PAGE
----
Occam’s Razor states that the simplest solution is almost always the best. But sometimes it isn’t.
In technology, often what seems to be the “quick and dirty” technical solution can be the beginning of a long, frustrating, and expensive journey to achieve what you want. In software development terms this is known as technical debt.
Technical debt (also called design or code debt): “…reflects the implied cost of additional rework caused by choosing an easy (limited) solution now, instead of using a better approach that would take longer,” according to Wikipedia.
And, just like when you owe money, if the debt isn’t paid off, then the interest on it grows. Changes required to the “easy” technology you installed that are not completed are considered debt, and until paid, will incur interest on top of interest, making it cumbersome to build new projects.
According to The Software AG Situation Report 2022, 78% of companies took on a little to a great deal more technical debt last year. Some of this was built up over time, as their infrastructure became more complex, and some was deliberate as a way of capturing specific opportunities.
Good and bad technical debt
But how it’s accrued can have a significant bearing on whether it’s good or bad debt. Technical debt that’s the result of minimum viable product (MVP) projects, launching the product at 80% capability for instance, has high potential to be good.
How the outstanding 20% is handled determines if it’s good or bad. If it’s something intentionally left for later in the original development, with a plan to address it, it can be good. If it’s left to fester over time, a number of factors can turn it bad. For example, new digital standards or regulations arising, or simply the transformation of your business, can complicate IT infrastructure and operations. The quicker your company transforms, the faster some of this dormant debt can emerge.
So, what drives companies to take on technical debt? As Sheryl Sandberg once said: “Done is better than perfect.” This philosophy is driving many companies today – who are rushing to enable hybrid working, shift sales online or operate remotely – to take on technical debt.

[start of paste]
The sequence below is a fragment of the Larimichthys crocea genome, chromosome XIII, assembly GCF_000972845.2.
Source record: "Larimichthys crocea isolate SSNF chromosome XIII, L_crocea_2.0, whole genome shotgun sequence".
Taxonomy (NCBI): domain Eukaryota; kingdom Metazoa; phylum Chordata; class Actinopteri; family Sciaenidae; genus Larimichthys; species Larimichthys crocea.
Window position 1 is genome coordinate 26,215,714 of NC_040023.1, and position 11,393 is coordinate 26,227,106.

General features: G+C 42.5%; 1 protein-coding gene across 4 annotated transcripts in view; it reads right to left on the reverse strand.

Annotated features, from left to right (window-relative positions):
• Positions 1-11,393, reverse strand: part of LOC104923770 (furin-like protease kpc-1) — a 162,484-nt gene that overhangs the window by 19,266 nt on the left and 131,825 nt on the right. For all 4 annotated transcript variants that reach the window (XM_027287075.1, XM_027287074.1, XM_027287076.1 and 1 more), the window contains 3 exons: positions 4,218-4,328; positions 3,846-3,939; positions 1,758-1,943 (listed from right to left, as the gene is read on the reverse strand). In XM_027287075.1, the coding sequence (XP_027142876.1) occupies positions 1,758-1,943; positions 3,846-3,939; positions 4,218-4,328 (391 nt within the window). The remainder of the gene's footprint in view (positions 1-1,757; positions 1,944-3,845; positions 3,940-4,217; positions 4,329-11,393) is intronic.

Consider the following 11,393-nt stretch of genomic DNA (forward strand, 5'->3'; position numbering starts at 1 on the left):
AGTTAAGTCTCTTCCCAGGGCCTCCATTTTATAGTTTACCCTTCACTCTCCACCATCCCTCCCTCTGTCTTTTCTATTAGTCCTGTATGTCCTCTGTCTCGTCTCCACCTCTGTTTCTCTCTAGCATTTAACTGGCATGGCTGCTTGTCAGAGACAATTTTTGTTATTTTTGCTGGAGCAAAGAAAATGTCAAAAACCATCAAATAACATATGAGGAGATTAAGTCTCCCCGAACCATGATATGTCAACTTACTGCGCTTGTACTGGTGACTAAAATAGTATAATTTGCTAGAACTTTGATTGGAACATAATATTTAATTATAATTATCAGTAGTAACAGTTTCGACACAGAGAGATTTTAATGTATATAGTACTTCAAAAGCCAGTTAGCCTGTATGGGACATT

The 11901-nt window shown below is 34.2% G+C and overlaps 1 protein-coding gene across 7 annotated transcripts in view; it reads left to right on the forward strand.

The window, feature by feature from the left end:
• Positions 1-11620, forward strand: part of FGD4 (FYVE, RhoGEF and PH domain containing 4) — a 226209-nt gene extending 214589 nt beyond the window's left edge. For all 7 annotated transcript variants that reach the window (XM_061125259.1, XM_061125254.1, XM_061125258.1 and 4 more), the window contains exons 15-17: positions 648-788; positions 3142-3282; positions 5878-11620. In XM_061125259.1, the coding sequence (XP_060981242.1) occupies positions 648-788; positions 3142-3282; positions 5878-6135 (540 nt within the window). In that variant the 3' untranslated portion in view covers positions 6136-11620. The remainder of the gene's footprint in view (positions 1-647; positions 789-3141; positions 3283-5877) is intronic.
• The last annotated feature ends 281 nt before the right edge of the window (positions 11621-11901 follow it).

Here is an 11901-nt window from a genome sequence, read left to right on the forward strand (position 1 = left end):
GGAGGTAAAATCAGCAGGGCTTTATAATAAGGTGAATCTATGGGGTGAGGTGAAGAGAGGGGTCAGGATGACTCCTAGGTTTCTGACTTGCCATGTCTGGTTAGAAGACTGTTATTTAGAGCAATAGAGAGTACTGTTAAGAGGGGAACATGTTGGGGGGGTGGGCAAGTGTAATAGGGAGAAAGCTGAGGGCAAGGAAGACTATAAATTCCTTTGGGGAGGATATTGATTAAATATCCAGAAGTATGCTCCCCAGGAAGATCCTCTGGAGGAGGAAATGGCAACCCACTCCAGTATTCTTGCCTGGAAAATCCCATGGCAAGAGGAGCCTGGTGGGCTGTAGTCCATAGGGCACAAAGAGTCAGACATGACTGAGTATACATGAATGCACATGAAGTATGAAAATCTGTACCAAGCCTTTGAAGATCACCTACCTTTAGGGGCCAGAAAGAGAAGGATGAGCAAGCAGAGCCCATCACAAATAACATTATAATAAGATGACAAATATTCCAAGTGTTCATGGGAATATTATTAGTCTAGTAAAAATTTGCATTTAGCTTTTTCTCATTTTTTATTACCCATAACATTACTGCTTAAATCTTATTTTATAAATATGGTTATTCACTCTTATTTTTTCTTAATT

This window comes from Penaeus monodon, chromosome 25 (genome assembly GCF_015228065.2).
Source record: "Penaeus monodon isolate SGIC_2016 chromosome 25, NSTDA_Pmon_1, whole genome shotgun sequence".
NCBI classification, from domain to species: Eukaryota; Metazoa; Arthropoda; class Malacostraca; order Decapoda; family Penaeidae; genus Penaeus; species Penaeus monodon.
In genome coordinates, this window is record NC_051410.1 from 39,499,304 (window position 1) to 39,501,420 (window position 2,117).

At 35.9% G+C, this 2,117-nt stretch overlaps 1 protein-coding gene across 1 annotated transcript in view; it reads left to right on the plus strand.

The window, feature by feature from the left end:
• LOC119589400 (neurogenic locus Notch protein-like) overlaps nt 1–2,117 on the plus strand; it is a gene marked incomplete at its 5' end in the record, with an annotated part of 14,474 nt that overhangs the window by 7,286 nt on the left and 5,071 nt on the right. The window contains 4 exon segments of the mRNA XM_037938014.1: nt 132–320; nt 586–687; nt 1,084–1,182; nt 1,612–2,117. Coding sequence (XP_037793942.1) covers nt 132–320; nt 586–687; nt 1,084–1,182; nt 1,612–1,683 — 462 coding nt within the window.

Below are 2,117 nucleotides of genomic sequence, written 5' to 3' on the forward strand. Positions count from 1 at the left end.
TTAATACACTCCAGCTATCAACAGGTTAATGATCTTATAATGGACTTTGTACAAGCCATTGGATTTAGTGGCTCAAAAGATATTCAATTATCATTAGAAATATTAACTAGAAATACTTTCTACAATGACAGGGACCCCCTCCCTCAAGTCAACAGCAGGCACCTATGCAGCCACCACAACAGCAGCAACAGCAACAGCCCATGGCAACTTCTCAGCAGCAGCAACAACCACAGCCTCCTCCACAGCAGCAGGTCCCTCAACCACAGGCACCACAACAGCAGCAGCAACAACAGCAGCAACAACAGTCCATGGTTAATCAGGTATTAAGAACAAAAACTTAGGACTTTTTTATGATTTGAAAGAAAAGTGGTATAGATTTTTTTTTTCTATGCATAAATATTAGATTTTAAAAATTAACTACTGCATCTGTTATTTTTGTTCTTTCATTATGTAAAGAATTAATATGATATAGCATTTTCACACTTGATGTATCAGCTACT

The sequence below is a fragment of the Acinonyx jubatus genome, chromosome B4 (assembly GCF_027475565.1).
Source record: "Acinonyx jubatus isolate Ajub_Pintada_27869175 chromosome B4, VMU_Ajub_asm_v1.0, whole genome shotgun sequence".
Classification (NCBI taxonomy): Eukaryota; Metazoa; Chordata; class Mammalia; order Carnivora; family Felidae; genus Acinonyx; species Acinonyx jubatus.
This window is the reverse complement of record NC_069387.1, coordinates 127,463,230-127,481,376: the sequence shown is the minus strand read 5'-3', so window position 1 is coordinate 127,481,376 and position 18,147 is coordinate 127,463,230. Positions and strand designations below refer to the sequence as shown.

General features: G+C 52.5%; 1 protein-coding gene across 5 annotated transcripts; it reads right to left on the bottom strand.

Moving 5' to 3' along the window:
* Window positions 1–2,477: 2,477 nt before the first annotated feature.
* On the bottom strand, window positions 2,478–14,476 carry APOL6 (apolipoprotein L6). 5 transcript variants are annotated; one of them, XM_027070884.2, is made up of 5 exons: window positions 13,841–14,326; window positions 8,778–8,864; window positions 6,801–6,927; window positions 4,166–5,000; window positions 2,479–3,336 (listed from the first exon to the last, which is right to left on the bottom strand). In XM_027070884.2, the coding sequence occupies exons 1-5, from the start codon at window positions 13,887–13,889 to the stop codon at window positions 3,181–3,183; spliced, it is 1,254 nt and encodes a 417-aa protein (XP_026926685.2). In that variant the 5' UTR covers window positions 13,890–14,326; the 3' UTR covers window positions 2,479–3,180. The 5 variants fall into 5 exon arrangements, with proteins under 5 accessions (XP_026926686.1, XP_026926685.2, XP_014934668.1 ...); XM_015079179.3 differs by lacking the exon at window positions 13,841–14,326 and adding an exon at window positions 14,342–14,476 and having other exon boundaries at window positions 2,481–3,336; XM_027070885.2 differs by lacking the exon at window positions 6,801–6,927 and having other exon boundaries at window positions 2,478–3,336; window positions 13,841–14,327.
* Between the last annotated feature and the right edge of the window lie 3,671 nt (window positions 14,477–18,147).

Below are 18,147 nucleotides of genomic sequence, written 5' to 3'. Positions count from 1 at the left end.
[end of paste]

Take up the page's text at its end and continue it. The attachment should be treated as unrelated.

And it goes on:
Drivers of technical debt
The pressure to digitally transform due to the Covid-19 pandemic is an overarching theme, and may have prompted much of the technical debt that was taken on in the past couple of years.
Companies needed to move systems into the cloud to remain resilient. Integration, process mining and RPA were must-haves to gain operational efficiencies. Internet of Things (IoT) projects blossomed when companies realized they need to remotely monitor and control assets, as the pandemic created hurdles to human intervention. Hyped new technologies such as 5G, blockchain and artificial intelligence were snapped up, with hopes they could help “solve” new problems.
More than half of the respondents admitted that it came about when they were forced to act quickly on something. This can lead to buyer’s regret. Often if you take on a quick-fix solution, you create more problems than you had to start with.
Managing technical debt
But technical debt is not always a bad thing, and all these technologies, and more, remain in the must-have list for 2022 and beyond, so the debt incurred must be assessed and managed. Although it’s a challenge to deal with, the fact that organizations feel it’s vital to key initiatives, that it’s a benefit in various scenarios and that it’s inevitable as part of their future investments, the key question companies should be asking is: “How can we manage it?”
The encouraging news is that 82% of companies feel that they can assess some or all of their technical debt. The bad news is that 58% don’t feel that they have a formal strategy in place to manage it. This should be high on the agenda for every company.
Using architecture management tools can help to understand, from a platform/infrastructure level where there might be systems that negatively impact the whole organization. Perhaps they don’t integrate, they don’t handle certain data accurately. Or perhaps they’re simply very slow and/or overloaded by the volume of demand. These are typical signs that technical debt exists and needs to be resolved.
Technical debt is here to stay. In my next article, I will discuss how it can be managed effectively.